Birds give new life to Denbighshire man who lost hand
A man who cut off his hand in an accident has told how his love of birds has helped him turn his life around.
Geoff Leedham, 42, was using a power saw to make a rack for his van at home in Bodelwyddan, Denbighshire, when he lost his hand.
The former coach driver said for months he was "very depressed", but found the company of his pet birds a comfort.
Now he runs the Denbighshire Avian Rescue Centre, which he hopes will gain charity status.
End Quote Geoff Leedham Denbighshire Avian Rescue Centre
It's really helped me. Instead of sitting in the garage talking to myself, I talk to the parrots”
Following the accident in his garage a year ago, Mr Leedham underwent surgery to sew the hand back on.
However, the procedure was unsuccessful and he later made the decision to have it replaced with a hook and a prosthetic hand.
The realisation that his old career had ended, and adjusting to life with one hand, sparked months of depression.
He said: "I was depressed for a long time.
"I always had aviaries and I found that sitting in the bird room was actually helping.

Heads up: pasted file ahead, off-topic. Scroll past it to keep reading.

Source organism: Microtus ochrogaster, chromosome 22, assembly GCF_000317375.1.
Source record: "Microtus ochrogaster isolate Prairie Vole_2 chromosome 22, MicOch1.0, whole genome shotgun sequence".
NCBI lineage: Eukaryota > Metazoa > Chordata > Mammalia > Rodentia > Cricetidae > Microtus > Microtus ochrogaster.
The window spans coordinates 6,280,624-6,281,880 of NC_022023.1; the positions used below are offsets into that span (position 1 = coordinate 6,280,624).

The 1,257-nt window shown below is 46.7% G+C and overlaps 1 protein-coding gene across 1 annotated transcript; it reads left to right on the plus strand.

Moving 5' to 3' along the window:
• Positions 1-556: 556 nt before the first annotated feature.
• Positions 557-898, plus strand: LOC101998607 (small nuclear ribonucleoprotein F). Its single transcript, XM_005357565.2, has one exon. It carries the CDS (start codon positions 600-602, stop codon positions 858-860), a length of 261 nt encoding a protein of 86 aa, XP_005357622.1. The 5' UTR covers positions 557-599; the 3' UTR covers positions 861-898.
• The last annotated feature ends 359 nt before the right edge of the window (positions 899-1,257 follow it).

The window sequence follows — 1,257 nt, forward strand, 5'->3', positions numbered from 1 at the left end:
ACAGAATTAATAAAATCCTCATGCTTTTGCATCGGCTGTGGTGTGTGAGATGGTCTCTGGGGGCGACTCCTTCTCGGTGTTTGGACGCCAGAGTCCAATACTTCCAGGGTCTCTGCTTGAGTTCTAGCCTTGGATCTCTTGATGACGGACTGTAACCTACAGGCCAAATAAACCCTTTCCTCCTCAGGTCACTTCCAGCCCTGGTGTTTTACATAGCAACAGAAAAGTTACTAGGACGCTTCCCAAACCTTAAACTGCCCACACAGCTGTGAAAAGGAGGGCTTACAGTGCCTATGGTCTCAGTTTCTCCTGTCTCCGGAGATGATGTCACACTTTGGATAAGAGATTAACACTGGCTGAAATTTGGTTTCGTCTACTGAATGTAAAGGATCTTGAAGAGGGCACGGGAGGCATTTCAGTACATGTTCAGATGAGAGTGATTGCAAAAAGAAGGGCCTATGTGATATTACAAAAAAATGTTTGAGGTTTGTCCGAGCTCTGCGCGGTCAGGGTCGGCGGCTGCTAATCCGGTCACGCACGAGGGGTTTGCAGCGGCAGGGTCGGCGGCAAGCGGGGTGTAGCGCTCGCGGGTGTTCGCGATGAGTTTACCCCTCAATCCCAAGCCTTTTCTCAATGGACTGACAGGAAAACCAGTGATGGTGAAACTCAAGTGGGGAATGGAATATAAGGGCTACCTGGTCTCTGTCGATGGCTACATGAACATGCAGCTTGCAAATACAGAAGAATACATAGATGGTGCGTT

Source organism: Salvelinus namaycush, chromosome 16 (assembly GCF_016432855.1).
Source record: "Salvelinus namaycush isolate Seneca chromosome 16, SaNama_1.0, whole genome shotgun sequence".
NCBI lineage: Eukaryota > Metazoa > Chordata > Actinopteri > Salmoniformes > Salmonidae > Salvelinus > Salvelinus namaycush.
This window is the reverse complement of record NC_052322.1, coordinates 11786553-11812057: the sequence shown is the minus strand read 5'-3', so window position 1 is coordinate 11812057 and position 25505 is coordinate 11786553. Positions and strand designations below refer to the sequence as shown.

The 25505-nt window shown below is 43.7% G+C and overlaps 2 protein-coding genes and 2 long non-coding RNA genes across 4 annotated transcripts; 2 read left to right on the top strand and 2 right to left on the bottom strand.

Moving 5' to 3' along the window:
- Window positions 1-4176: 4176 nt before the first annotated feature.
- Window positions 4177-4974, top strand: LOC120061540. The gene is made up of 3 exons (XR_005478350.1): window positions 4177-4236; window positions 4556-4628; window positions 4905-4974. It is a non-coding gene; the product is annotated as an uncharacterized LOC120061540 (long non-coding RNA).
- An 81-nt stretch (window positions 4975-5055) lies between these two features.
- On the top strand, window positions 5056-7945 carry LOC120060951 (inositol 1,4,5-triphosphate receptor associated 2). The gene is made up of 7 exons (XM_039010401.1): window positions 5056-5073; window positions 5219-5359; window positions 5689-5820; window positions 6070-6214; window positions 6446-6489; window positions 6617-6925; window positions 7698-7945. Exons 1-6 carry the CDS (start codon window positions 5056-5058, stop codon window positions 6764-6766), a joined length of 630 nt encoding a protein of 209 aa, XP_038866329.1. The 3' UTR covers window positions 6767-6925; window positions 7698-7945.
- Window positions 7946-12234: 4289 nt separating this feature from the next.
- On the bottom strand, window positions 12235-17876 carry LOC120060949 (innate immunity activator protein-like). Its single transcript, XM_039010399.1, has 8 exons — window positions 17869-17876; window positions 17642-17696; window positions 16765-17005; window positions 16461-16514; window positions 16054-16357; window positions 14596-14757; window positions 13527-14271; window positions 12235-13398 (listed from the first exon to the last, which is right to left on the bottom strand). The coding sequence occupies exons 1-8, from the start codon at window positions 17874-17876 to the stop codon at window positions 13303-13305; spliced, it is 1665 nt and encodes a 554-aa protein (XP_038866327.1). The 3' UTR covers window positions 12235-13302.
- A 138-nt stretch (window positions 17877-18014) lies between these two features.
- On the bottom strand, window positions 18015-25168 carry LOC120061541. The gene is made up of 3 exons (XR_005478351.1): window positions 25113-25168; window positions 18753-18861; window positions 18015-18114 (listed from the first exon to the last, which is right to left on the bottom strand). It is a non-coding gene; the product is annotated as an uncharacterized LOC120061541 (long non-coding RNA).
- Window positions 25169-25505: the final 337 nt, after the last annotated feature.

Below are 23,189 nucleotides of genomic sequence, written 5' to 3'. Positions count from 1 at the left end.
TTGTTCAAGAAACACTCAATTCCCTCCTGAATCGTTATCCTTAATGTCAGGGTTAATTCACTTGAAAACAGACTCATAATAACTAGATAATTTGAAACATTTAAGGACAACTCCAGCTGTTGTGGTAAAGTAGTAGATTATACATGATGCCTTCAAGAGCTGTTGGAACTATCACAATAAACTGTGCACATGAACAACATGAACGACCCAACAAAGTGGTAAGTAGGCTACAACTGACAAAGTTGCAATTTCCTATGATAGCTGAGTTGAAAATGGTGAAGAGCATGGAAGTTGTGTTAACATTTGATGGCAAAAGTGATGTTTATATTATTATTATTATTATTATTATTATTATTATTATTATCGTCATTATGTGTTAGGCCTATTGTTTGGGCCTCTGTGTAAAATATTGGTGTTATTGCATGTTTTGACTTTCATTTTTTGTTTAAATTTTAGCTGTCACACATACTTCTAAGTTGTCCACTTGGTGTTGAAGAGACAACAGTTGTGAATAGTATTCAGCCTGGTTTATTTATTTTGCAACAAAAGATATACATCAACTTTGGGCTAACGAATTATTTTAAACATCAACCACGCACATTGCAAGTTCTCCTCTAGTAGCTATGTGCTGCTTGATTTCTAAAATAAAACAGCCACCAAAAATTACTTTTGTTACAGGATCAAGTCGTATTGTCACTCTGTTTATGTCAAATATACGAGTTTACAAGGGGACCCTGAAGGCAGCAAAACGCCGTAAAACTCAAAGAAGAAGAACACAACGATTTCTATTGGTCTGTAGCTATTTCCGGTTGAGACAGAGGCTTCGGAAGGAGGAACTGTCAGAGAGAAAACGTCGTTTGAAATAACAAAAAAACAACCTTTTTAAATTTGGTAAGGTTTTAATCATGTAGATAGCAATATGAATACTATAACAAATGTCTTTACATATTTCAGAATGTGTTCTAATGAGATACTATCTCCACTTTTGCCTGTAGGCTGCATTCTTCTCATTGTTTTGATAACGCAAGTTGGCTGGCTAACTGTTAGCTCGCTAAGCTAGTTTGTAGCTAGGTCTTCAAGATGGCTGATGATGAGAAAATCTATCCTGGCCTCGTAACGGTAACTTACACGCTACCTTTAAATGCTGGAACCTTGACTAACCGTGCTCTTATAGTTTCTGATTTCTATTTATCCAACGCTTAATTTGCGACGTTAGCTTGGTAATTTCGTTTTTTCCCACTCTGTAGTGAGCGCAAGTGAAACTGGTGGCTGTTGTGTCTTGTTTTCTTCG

"I decided to set up a rescue centre, mainly for caged birds, but I'm finding I get a lot of other birds now.
"I had a peregrine falcon the other day.
"It's really helped me. Instead of sitting in the garage talking to myself, I talk to the parrots."Food donation
The married father of one started the venture in December 2009 and currently has between 20 and 30 birds at the centre, with African parakeets, Java Sparrows and Bengalese finches among them.
Now, he says, the phone rings "non-stop", mainly from people wanting to re-home unwanted birds in the aviary which Mr Leedham runs at home.
He added: "A lot of them are brought to me because people don't really want them anymore.
"I have done a lot of re-homing of birds.
"I get nothing - all I ask for is a donation towards the food. There's nothing in it for me, my main worry is the birds."
Mr Leedham lives off mobility allowance and income support.
He is now hoping to fund the centre by registering it as a charity and inviting donations.
He added: "And I would like to get bigger premises where people can come and see the birds and learn about them."